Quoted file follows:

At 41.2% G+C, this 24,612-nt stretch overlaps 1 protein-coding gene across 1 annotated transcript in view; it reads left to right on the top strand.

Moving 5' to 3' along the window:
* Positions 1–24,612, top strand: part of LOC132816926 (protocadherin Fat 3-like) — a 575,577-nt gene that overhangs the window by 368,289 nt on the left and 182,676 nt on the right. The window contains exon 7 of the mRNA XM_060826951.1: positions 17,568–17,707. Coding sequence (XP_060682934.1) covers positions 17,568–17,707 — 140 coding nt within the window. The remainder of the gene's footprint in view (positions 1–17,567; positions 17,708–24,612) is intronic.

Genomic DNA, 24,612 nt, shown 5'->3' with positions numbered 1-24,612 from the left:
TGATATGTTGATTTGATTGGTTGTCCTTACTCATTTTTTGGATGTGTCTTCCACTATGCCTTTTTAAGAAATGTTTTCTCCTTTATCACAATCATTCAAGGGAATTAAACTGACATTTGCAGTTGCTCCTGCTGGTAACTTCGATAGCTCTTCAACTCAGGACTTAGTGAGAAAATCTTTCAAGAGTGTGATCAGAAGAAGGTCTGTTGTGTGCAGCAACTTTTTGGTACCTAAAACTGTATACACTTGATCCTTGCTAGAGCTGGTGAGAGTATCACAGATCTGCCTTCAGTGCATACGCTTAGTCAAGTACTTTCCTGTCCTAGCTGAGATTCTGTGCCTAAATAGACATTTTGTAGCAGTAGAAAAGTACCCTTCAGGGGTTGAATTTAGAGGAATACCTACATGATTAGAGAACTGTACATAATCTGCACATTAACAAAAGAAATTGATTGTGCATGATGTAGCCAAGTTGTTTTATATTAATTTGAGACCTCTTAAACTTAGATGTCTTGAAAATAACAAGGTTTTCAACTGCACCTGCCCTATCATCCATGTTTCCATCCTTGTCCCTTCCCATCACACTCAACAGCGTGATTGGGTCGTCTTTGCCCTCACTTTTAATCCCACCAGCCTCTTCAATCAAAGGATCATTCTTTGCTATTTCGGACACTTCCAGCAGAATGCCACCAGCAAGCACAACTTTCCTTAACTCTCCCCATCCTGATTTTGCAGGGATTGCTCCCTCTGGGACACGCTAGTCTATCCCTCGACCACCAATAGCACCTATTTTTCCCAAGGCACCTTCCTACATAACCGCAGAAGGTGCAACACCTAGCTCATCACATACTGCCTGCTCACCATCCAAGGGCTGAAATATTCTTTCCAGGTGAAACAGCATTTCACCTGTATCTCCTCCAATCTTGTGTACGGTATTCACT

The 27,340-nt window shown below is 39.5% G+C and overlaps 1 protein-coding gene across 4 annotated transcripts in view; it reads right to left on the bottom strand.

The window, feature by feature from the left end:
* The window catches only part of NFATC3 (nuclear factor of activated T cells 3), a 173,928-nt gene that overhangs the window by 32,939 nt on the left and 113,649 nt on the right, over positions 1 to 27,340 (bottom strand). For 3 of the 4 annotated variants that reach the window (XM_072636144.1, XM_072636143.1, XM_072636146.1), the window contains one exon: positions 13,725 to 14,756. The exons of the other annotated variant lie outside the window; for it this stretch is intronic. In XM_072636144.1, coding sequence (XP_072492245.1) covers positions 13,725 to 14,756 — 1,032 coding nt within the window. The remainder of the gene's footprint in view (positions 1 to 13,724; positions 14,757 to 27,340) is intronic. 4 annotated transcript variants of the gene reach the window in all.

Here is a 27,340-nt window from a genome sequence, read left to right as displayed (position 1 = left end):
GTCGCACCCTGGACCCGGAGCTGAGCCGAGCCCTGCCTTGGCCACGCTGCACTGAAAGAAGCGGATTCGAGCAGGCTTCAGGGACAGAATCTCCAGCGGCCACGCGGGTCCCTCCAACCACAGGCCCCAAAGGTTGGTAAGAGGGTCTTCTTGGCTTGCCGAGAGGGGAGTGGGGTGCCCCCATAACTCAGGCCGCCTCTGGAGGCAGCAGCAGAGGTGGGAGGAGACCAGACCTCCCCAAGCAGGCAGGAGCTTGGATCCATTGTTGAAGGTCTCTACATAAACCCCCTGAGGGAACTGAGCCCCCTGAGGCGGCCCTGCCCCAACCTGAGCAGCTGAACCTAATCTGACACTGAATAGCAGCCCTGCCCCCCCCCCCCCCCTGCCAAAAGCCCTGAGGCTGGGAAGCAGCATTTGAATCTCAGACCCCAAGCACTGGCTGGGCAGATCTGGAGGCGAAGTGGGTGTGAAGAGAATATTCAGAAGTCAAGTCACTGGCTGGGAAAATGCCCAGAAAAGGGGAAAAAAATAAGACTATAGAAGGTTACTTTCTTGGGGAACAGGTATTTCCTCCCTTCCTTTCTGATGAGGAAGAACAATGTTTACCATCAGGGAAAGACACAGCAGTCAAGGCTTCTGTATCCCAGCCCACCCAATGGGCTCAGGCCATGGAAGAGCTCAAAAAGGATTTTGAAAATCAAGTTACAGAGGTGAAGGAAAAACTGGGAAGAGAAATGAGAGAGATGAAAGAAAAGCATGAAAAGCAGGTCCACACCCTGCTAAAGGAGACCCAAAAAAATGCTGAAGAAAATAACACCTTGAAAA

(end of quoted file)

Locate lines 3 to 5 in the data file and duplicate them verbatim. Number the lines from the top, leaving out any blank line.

* Positions 1–24,612, top strand: part of LOC132816926 (protocadherin Fat 3-like) — a 575,577-nt gene that overhangs the window by 368,289 nt on the left and 182,676 nt on the right. The window contains exon 7 of the mRNA XM_060826951.1: positions 17,568–17,707. Coding sequence (XP_060682934.1) covers positions 17,568–17,707 — 140 coding nt within the window. The remainder of the gene's footprint in view (positions 1–17,567; positions 17,708–24,612) is intronic.

Genomic DNA, 24,612 nt, shown 5'->3' with positions numbered 1-24,612 from the left:
TGATATGTTGATTTGATTGGTTGTCCTTACTCATTTTTTGGATGTGTCTTCCACTATGCCTTTTTAAGAAATGTTTTCTCCTTTATCACAATCATTCAAGGGAATTAAACTGACATTTGCAGTTGCTCCTGCTGGTAACTTCGATAGCTCTTCAACTCAGGACTTAGTGAGAAAATCTTTCAAGAGTGTGATCAGAAGAAGGTCTGTTGTGTGCAGCAACTTTTTGGTACCTAAAACTGTATACACTTGATCCTTGCTAGAGCTGGTGAGAGTATCACAGATCTGCCTTCAGTGCATACGCTTAGTCAAGTACTTTCCTGTCCTAGCTGAGATTCTGTGCCTAAATAGACATTTTGTAGCAGTAGAAAAGTACCCTTCAGGGGTTGAATTTAGAGGAATACCTACATGATTAGAGAACTGTACATAATCTGCACATTAACAAAAGAAATTGATTGTGCATGATGTAGCCAAGTTGTTTTATATTAATTTGAGACCTCTTAAACTTAGATGTCTTGAAAATAACAAGGTTTTCAACTGCACCTGCCCTATCATCCATGTTTCCATCCTTGTCCCTTCCCATCACACTCAACAGCGTGATTGGGTCGTCTTTGCCCTCACTTTTAATCCCACCAGCCTCTTCAATCAAAGGATCATTCTTTGCTATTTCGGACACTTCCAGCAGAATGCCACCAGCAAGCACAACTTTCCTTAACTCTCCCCATCCTGATTTTGCAGGGATTGCTCCCTCTGGGACACGCTAGTCTATCCCTCGACCACCAATAGCACCTATTTTTCCCAAGGCACCTTCCTACATAACCGCAGAAGGTGCAACACCTAGCTCATCACATACTGCCTGCTCACCATCCAAGGGCTGAAATATTCTTTCCAGGTGAAACAGCATTTCACCTGTATCTCCTCCAATCTTGTGTACGGTATTCACT